Sure, there might be retail at Pruitt Igoe, but great urban neighborhoods do not cluster retail into centers. Neighborhoods like St. Louis Place have always had their main streets and their corner bars and stores. The less concentrated commercial activity is located in a neighborhood, the more people will be able to walk to buy a carton of milk or meet friends for dinner.

Preservation is not simply a matter of saving pretty buildings (which this one is) or keeping buildings from the landfill (which is important if we want “green” to be more than a catch phrase). Preservation fundamentally is about maintenance of the relationships between people and place that foster a high quality of life. Having a corner storefront increases a neighborhood quality of life, provides a place for social interaction and gathering and encourages people to experience their neighborhood on foot — where they will meet more people doing the same.

Architecture is fundamental to building and sustaining community, although other factors are also fundamental — some more so. If McEagle is serious about building community in north St. Louis, its principals will do more than just calculate the future of a building like the corner storefront in dollars and sense. The project must build up from what is already in place — buildings and people. The intrinsic connection between architecture and community comes from daily human action. After all, the corner bar stayed open even after the loss of most of the rest of the block and the industrial park never got built!

If this storefront is lost in the development to come, that will be a shame. However, if the neighborhood mode of life is lost, that will be a tragedy. Architecture should never come at the expense of community.

Abandonment JeffVanderLou land use North St. Louis Pruitt Igoe St. Louis Place

The Churches of Pruitt-Igoe

by Michael R. Allen

In the center of the Pruitt-Igoe Nature Preserve, also known as the undeveloped section of the site of the Pruitt and Igoe housing projects, there is is a central east-west access road running from Jefferson Avenue east, then bending north to Cass Avenue. Another northern spur also leads to Cass. The odd thing is that each view outward down the main path and the view outward down the northern spur are closed by churches, marked on this aerial photograph from the Geo St. Louis website.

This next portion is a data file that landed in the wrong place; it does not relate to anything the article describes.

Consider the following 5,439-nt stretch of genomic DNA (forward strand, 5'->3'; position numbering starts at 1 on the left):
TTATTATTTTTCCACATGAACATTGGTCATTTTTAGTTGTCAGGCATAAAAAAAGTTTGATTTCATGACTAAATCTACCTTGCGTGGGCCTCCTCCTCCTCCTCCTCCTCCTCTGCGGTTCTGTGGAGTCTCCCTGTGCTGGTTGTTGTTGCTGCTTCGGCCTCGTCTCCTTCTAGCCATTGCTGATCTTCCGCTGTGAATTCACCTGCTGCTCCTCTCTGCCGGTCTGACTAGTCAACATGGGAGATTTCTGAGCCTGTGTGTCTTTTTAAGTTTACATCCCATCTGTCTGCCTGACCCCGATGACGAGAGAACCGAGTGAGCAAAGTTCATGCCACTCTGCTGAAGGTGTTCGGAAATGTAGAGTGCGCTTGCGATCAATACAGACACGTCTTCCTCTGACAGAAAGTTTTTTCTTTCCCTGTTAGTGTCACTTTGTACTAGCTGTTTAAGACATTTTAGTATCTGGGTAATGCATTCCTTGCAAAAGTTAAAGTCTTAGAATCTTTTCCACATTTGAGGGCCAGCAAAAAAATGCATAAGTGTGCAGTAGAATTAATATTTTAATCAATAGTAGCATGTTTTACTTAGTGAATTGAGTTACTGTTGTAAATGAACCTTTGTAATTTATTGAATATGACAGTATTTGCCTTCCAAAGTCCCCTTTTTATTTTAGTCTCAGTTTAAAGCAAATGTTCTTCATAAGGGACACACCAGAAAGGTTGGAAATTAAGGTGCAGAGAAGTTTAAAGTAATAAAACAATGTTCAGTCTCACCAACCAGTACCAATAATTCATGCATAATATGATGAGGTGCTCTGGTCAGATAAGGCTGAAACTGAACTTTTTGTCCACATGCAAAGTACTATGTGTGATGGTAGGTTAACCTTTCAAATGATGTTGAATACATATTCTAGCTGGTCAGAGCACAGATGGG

Church #1 is True Grace Baptist Church, a storefront-style worship space at 2319 Cass Avenue.

Church #2 is actually one block west from the Pruitt-Igoe site, but there are no intervening buildings to block the view. This is Zion Temple Missionary Baptist Church at 2700 Thomas Avenue.

Church #3 is the famous St. Stanislaus Kostka Church at 1413 N. 20th Street, which pre-dates the construction of Pruitt-Igoe by over a half-century.

The other northern-leading path’s view terminates at the rear of the Mullanphy Tenement, visible across the parking lot of the Absorene Company.

The Pruitt-Igoe grounds hold both the history of the failed but once proud housing projects as well as years of dumped debris. The layers of fill and remains have not stopped healthy vegetation, and much of the site resembles a nature preserve. the access roads, which are largely clear, gives the site’s wild state a sense of intention. The presence of the three churches closing the long views down these paths adds serenity to the scene. The churches’ presence on the margins of the Pruitt-Igoe site call to mind the notion of redemption. In its current state, the Pruitt Igoe site seems to have cleansed its historical wounds and reconciled with nature. The site’s current ecological state is wholly new and supportive of new life. Has this tortured land met its redemption?

UPDATE: Reader Bill Michalski sent me a still frame from the film Koyaanisqatsi, where True Grace Baptist Church is evident in footage taken in 1972.

Churches North St. Louis Northside Regeneration Pruitt Igoe

St. Stanislaus Kostka: A Preface

by Michael R. Allen

Stewardship has been a watchword of the struggle between St. Stanislaus Kostka Church, located at 1413 N. 20th on the near north side, and the Archdiocese of St. Louis, led by Archbishop Raymond Burke. The lay board of St. Stan’s has asserted their ownership of the parish and its property against the Archdiocese’ claim of ownership. At the heart of the dispute is a conflict over the best way to practice stewardship of the physical and pastoral fabric of the parish. The Archdiocese’s point is that the parish is but a unit of the larger church, and that centralized stewardship balances the interests of the region’s many parishes. The board of St. Stan’s makes the counterargument that localized stewardship of the parish puts both control and responsibility for the future of the parish on the shoulders of those who know it best — its board, pastor and members.

The backdrop is the tumultuous recent history of the DeSoto-Carr neighborhood where St. Stanislaus Kostka has been located since the church was built in 1891. After World War II, most of this neighborhood was cleared for the massive Pruitt-Igoe housing project, which entailed clearance of nearly every building between Jefferson, Cass, 20th and Carr streets save the Roman Catholic churches of St. Bridget on Jefferson and St. Stanislaus Kostka on 20th Street.